the Minister for National Security to restrict travel out of Grenada by 
any person whose aims, tendencies, or objectives include the overthrow 
of the democratic and parliamentary system of government; it has not 
been invoked in the past few years.  Anyone so restricted may appeal 
after 3 months to an independent and impartial tribunal.  The Chief 
Justice appoints an accredited lawyer to preside over such a tribunal.

No formal government policy toward refugee or asylum requests exists.  
There were no reports of forced expulsion of anyone having a valid claim 
to refugee status; however, government practice remains undefined.

Section 3  Respect for Political Rights:  The Right of Citizens to 
Change Their Government

The Constitution provides citizens with the right to change their 
government peacefully and citizens exercise this right in practice 
through periodic, free and fair elections held on the basis of universal 
suffrage.  The next parliamentary elections must be held by October 

There are no restrictions in law or practice on participation by women 
in government and politics.  Three of the 15 elected members of 
Parliament are women, as well as 1 of the 13 appointed senators (who 
also serves as Deputy President of the Senate).  Women account for 7 of 
the 12 permanent secretaries, the highest civil service position in each 
ministry; in addition, a woman is the Cabinet Secretary, the highest 
civil service position in the Government.

Section 4  Governmental Attitude Regarding International and 
Nongovernmental Investigation of Alleged Violations of Human Rights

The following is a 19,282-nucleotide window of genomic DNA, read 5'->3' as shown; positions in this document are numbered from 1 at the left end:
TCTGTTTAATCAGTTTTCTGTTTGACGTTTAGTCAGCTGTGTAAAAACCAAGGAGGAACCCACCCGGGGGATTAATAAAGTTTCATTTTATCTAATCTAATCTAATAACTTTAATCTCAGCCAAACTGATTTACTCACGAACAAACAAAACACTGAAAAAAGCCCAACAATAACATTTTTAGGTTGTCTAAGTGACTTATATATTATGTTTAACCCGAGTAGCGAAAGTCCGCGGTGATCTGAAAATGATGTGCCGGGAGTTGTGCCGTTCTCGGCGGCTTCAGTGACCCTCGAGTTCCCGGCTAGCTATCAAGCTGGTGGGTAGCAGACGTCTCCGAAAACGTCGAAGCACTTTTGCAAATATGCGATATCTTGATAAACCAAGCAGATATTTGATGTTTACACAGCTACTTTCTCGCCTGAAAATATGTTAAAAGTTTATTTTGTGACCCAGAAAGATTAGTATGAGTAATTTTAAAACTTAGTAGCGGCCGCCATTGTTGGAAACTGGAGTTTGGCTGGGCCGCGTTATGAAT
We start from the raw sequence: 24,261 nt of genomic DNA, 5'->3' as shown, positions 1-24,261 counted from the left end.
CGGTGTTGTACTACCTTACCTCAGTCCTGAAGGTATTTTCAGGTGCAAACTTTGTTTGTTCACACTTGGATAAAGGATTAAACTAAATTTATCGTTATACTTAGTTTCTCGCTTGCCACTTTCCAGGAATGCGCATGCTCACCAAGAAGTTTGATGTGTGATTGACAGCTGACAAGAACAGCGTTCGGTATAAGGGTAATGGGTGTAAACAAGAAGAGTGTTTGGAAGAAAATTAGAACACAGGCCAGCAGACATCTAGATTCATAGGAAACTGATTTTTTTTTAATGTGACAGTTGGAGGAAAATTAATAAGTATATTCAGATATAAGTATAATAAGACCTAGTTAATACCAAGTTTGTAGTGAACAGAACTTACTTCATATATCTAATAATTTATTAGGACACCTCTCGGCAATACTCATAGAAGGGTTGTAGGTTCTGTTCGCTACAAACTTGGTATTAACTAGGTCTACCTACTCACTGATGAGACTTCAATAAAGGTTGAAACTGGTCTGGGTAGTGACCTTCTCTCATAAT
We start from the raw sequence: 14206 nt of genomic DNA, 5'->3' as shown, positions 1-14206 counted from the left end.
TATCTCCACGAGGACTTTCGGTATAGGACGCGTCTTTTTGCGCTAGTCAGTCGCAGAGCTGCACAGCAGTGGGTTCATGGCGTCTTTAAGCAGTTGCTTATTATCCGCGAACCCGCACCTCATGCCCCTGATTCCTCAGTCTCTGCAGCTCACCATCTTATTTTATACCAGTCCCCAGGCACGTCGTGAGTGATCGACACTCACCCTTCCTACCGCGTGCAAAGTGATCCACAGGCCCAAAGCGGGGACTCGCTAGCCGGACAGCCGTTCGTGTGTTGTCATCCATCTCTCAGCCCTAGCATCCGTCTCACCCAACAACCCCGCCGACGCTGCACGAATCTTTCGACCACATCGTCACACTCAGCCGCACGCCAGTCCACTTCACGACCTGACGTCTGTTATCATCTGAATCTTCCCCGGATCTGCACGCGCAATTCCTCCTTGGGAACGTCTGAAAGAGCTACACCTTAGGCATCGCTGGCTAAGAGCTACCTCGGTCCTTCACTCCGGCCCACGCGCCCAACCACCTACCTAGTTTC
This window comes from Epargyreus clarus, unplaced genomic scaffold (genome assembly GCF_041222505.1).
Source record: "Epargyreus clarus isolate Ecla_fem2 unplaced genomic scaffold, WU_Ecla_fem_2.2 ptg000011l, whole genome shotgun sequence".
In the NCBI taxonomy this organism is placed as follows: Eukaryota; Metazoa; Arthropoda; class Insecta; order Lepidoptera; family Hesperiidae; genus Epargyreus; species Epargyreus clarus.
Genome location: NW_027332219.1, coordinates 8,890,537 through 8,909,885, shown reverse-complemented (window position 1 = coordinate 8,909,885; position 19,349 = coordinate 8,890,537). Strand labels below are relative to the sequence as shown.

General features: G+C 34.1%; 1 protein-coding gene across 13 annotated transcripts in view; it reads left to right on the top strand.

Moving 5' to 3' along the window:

Local human rights groups operate without government restriction, and 
the Government cooperates with visits from international human rights 

Section 5  Discrimination Based on Race, Sex, Religion, Disability, 
Language, or Social Status

The Constitution prohibits discrimination based upon race, place of 
origin, political opinions, color, creed, or sex, and the Government 
generally adheres to these provisions.


Knowledgeable women's rights monitors report that violence against women 
is common and that most cases of spousal abuse go unreported.  The 
police confirm that most cases of alleged abuse are not reported and 
others are settled out of court.  Grenadian law stipulates a sentence of 
15 years imprisonment for a conviction of rape.  Sentences for assault 
against a spouse vary according to the severity of the incident.  There 
is no evidence of official discrimination in health care, employment, or 
education.  Women frequently earn less than men performing the same 
work; such wage differences are less marked for the more highly paid 


The Social Welfare Division within the Ministry of Labour provides 
probationary and rehabilitative services to youths, day care services 
and social work programs to families, assistance to families wishing to 
adopt or foster children, and financial assistance to the three 
children's homes in Grenada run by private organizations.

The Government reported 63 cases of child abuse through September 1995.  
The law provides for harsh penalties against those convicted of child 
abuse and disallows the victim's alleged "consent" as a defense in cases 
of incest.

  People With Disabilities

The law does not protect job seekers with disabilities from 
discrimination in employment, nor does it mandate provision of 
accessibility for public buildings or services.  The National Council 
for the Disabled, which receives a small amount of financial assistance 
from the Government, was instrumental in placing visually impaired 
students into community schools, which in some cases previously were 
reluctant to accept them.  The Council also approached architects to 
assist in construction of ramps at various hotels and public buildings, 
and ramps have already been installed at some hotels.

Section 6  Worker Rights